As a result of this latter move, the breakeven oil price for the budget has been reduced from about $110 per barrel to about $75 per barrel, and the budget deficit in 2015 should not exceed 3 percent of GDP even if oil remains around $50 per barrel on average.

Prudent macroeconomic policies in recent years, especially since the last oil price plunge in the latter half of 2008 (when prices fell from $141 per barrel in early July to $35 per barrel in late December), make the Russian economy much less vulnerable to external financial disruption. Most notably, unlike in 2008, the Russian corporate sector is now a net external creditor and public sector external debt is minimal.

Normally risks concerning sovereign debt are assessed by the main Western credit rating agencies on the basis of their capacity and willingness to repay their debt. From a macroeconomic perspective at least, their actions in recent weeks to downgrade Russian sovereign debt, even threatening to reclassify it as below investment grade or “junk,” look overdone. Since the sharp drop in the ruble exchange rate has shielded the government’s oil revenues in local currency, the oil shock is therefore unlikely to have a large impact on the fiscal position. And, although the foreign exchange sell-off has increased the stock of foreign exchange-denominated debt in ruble terms, the aggregate balance sheet of the corporate sector should actually improve as the stock of foreign exchange-denominated external assets is even larger. Since sanctions have made it all but impossible for Russian corporates to borrow in the West, net repayments have caused Russia’s external debt to shrink to about $600 billion from $729 billion at the beginning of 2014. In principle, Russia’s total foreign debt of $363 billion remains completely covered by CBR reserves of $386 billion in CBR reserves, once the debt is adjusted for debt in rubles (about $106 billion) and inter-company debt (about $131 billion).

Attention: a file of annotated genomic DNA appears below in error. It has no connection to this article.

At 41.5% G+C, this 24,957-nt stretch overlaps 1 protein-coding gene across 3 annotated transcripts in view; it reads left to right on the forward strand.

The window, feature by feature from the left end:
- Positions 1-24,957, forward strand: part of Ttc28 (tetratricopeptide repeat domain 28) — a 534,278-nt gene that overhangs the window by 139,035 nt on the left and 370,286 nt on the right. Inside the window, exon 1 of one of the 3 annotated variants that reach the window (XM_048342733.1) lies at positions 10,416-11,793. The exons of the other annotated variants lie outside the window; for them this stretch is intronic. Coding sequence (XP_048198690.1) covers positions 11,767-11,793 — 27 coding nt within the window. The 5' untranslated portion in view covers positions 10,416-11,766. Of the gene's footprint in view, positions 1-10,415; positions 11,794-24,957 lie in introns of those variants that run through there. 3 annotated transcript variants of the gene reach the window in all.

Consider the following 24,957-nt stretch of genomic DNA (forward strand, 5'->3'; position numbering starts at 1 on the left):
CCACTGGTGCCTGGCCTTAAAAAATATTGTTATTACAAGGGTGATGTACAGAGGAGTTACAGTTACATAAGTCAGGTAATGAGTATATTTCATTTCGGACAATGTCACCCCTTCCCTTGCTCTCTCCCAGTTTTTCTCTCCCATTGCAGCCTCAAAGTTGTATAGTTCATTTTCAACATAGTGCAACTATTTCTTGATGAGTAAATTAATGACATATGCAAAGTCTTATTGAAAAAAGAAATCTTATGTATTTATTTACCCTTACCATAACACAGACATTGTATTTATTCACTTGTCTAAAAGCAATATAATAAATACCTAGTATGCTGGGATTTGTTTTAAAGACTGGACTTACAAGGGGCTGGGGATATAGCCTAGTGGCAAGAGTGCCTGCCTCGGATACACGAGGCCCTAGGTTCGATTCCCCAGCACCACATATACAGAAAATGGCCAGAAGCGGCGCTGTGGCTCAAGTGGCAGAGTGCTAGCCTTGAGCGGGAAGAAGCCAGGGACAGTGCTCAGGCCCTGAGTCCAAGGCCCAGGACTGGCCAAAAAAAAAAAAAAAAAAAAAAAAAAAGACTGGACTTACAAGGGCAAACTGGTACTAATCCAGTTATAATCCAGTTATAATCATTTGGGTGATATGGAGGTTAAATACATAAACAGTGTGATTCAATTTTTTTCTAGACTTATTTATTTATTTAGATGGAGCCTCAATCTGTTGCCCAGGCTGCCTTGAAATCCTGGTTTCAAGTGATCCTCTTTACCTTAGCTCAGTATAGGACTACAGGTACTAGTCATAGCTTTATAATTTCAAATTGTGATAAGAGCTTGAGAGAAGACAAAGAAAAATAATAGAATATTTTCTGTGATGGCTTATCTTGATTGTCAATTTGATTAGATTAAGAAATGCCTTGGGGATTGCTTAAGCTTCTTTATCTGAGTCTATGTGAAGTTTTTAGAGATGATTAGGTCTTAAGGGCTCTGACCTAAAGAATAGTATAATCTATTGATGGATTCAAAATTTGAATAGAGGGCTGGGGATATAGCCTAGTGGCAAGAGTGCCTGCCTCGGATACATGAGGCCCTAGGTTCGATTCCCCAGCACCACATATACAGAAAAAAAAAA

Another strong point in Russia’s advantage in coping with the current oil price decline is the continuity of senior policymakers in both the Ministries of Finance and the CBR. These are people who have already lived through and managed possibly even more serious economic challenges in 1998 and again in 2008. They provide some reassurance that at least earlier mistakes in policy will not be repeated.

One of the major challenges to economic policy under current circumstances of weakening oil prices and a lack of confidence in the ruble as inflation accelerates as a result of the pass-through of the earlier, rapid ruble depreciation is how the CBR will manage the difficult trade-off between the Scylla of financial stability and the Charybdis of a tight monetary policy to stabilize the exchange rate and bring down the rate of price inflation. The weak growth prospects and a flight to quality within a banking sector with too many small banks create enormous pressure on the CBR to provide liquidity support. Yet in doing so, the monetary authorities must know that this ruble liquidity will flow into the foreign exchange market, undermining their very efforts to stabilize the exchange rate. And even though policymakers recognize that there is an urgent need to rationalize the banking sector, they are understandably reluctant to apply such a hard-nosed policy which risks a serious run on the banks. Nevertheless they need to be more ruthless in bank restructuring.


It should be stressed that, while Russian economic performance in recent months has seriously deteriorated, this should not be seen in isolation. There has been a tectonic shift in the global economy in which Russia has been adversely affected along with many other emerging market economies, especially among the energy and commodity producers. The U.S. economy, for the moment, is one of the few bright spots whereas most of the rest of the world, including China, is slowing down and, in the case of the Eurozone countries, actually deflating. Desperate monetary measures to stoke domestic demand have been employed in most advanced economies and the attempt to export unemployment via currency war, most blatant in the case of Japan, are stoking rising volatility in international financial variables.